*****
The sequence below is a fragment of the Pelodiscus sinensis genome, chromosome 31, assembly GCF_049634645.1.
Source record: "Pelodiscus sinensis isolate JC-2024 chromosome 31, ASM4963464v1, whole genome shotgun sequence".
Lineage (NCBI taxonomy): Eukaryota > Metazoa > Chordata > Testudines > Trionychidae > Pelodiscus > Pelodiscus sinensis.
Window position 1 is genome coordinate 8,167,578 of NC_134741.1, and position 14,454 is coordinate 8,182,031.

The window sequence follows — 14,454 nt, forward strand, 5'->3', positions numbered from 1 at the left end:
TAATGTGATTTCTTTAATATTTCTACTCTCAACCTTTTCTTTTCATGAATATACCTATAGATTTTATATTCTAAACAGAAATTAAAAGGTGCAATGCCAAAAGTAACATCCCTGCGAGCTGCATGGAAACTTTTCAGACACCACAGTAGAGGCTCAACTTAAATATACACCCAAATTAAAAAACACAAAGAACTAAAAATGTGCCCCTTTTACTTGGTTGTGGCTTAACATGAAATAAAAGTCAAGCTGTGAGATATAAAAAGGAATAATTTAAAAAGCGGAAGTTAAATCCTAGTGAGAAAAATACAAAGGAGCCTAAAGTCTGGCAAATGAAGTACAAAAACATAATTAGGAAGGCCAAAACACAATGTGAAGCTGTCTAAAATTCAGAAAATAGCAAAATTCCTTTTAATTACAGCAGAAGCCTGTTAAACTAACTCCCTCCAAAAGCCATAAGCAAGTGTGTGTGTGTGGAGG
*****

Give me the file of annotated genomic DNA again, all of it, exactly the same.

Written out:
The sequence below is a fragment of the Pelodiscus sinensis genome, chromosome 31, assembly GCF_049634645.1.
Source record: "Pelodiscus sinensis isolate JC-2024 chromosome 31, ASM4963464v1, whole genome shotgun sequence".
Lineage (NCBI taxonomy): Eukaryota > Metazoa > Chordata > Testudines > Trionychidae > Pelodiscus > Pelodiscus sinensis.
Window position 1 is genome coordinate 8,167,578 of NC_134741.1, and position 14,454 is coordinate 8,182,031.

The window sequence follows — 14,454 nt, forward strand, 5'->3', positions numbered from 1 at the left end:
TAATGTGATTTCTTTAATATTTCTACTCTCAACCTTTTCTTTTCATGAATATACCTATAGATTTTATATTCTAAACAGAAATTAAAAGGTGCAATGCCAAAAGTAACATCCCTGCGAGCTGCATGGAAACTTTTCAGACACCACAGTAGAGGCTCAACTTAAATATACACCCAAATTAAAAAACACAAAGAACTAAAAATGTGCCCCTTTTACTTGGTTGTGGCTTAACATGAAATAAAAGTCAAGCTGTGAGATATAAAAAGGAATAATTTAAAAAGCGGAAGTTAAATCCTAGTGAGAAAAATACAAAGGAGCCTAAAGTCTGGCAAATGAAGTACAAAAACATAATTAGGAAGGCCAAAACACAATGTGAAGCTGTCTAAAATTCAGAAAATAGCAAAATTCCTTTTAATTACAGCAGAAGCCTGTTAAACTAACTCCCTCCAAAAGCCATAAGCAAGTGTGTGTGTGTGGAGG